you're laughing

floppy
 
Old 02-05-2005, 09:50 AM   #5
stabile007
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Quote:
Originally posted by rksprst
computer science is VERY interesting...but id have to say that it usually does not pay well. also, there are not that many jobs + too many people looking for jobs

first, what you need to do is learn some programming language, although realize that programming is somewhat different then computer science, if you can take a computer science class. you really shouldnt think of it as a career path if you don't know much about it. first learn about it, and you will know if you like it and want to do that for a career. and besides teaching computer science there is really no career path that deals with it. now there is programming, but that is somewhat different. for true computer science, you really don't need a programming language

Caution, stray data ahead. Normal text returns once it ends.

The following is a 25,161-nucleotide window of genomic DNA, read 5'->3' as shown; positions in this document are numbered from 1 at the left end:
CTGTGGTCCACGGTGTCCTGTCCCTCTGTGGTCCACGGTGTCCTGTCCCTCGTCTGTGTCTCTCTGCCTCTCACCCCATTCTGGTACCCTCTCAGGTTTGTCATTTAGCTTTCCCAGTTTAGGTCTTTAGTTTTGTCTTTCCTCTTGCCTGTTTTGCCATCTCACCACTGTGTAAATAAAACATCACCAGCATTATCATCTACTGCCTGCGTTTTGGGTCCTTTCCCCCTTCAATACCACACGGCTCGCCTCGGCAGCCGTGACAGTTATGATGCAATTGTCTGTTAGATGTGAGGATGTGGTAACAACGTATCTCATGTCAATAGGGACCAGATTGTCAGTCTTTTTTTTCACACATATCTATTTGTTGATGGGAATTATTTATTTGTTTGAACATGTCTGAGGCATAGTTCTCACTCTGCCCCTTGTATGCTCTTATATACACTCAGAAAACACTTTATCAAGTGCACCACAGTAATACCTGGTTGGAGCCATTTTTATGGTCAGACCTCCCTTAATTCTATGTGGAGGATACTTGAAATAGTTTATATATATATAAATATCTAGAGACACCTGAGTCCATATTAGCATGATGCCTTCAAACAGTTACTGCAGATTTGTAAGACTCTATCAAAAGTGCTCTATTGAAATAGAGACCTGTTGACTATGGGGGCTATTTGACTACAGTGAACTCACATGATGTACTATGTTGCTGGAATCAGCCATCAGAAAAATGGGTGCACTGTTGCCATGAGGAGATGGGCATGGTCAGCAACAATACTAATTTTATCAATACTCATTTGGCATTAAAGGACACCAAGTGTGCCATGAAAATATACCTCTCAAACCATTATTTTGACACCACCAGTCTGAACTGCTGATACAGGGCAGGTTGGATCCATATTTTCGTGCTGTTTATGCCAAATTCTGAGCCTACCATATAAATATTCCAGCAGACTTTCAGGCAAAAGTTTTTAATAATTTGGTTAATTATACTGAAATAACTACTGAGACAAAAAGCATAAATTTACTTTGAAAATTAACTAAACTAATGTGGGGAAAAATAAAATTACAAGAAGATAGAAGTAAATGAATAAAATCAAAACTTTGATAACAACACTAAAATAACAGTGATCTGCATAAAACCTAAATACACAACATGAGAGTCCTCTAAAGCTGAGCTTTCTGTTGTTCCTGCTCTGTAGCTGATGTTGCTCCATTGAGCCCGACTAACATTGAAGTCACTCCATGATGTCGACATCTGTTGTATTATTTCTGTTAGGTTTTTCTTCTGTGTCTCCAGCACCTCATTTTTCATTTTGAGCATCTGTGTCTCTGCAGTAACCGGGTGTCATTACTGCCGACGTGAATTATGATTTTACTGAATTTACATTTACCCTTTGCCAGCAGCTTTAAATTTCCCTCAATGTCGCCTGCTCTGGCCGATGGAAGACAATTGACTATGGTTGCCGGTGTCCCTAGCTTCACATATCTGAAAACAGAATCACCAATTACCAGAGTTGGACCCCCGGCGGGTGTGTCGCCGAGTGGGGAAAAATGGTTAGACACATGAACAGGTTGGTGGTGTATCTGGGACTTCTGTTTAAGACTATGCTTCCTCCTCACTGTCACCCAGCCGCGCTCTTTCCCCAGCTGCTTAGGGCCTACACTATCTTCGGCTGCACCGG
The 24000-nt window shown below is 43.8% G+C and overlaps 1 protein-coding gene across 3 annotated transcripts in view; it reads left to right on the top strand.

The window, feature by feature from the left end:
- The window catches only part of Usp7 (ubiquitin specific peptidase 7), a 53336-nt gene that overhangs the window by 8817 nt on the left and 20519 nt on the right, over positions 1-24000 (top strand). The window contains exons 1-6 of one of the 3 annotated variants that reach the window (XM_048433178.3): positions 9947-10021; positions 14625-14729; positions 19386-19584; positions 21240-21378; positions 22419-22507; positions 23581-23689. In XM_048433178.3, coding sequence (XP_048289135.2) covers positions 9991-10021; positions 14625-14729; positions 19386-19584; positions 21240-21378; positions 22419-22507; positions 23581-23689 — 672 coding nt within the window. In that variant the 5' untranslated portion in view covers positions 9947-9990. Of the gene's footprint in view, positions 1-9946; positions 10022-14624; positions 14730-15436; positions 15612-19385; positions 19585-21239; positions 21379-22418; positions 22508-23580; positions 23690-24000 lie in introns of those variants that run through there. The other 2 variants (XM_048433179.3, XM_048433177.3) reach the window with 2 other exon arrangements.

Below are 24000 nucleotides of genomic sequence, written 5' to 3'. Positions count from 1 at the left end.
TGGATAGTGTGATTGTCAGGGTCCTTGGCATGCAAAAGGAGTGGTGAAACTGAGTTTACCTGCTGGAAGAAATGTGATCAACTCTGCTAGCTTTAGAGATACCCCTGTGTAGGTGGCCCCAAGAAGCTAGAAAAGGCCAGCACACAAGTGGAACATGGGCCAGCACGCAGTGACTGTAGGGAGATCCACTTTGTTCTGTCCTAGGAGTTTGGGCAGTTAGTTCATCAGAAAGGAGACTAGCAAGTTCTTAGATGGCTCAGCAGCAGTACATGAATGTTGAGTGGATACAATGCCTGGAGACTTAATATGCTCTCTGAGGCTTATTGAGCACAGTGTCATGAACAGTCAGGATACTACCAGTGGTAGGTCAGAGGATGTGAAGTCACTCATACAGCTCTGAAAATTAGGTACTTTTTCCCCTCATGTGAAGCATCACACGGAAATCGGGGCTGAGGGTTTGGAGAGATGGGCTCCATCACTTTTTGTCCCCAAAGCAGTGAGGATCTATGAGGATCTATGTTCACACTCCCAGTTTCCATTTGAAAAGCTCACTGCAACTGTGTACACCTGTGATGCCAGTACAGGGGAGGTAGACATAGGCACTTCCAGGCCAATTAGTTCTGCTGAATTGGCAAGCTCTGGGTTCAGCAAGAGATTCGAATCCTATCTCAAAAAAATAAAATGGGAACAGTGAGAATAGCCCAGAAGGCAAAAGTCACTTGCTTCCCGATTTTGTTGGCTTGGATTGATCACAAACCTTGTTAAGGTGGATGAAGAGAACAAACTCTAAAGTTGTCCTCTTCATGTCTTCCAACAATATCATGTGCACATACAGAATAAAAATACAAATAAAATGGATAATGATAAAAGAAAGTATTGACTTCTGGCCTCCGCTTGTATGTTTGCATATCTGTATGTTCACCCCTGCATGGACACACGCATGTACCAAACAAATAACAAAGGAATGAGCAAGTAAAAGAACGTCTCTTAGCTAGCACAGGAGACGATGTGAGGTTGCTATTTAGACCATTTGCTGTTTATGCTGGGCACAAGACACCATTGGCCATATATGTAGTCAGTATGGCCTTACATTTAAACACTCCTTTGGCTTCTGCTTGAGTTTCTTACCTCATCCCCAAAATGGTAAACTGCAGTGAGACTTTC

dont know if this is what you wanted to know or not...
I have no idea where you got this from but I find it to be completely off base.

Right now I am finishing up 4th year of college for my CS degree. CS majors are programmers. That is what you do. And there sure is a lot of oppurtunity for a programmer if you know where to look. Also it can be a career. I know quite a few people actually who are CS majors and are really well off. What do you think CS is? It is certainly not the study of computers. At least here in the states the general premise is like this:

IS Majors are - network admins and tech support type people
CS Majors- are programmers
CE Majors - are those people who design microprocessors and circuits for computers
SE majors - I forget

If you don't want to program don't go into CS go into IST......
 
Old 02-05-2005, 10:01 AM   #6
speel
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thanks
 
Old 02-05-2005, 10:22 AM   #7
jailbait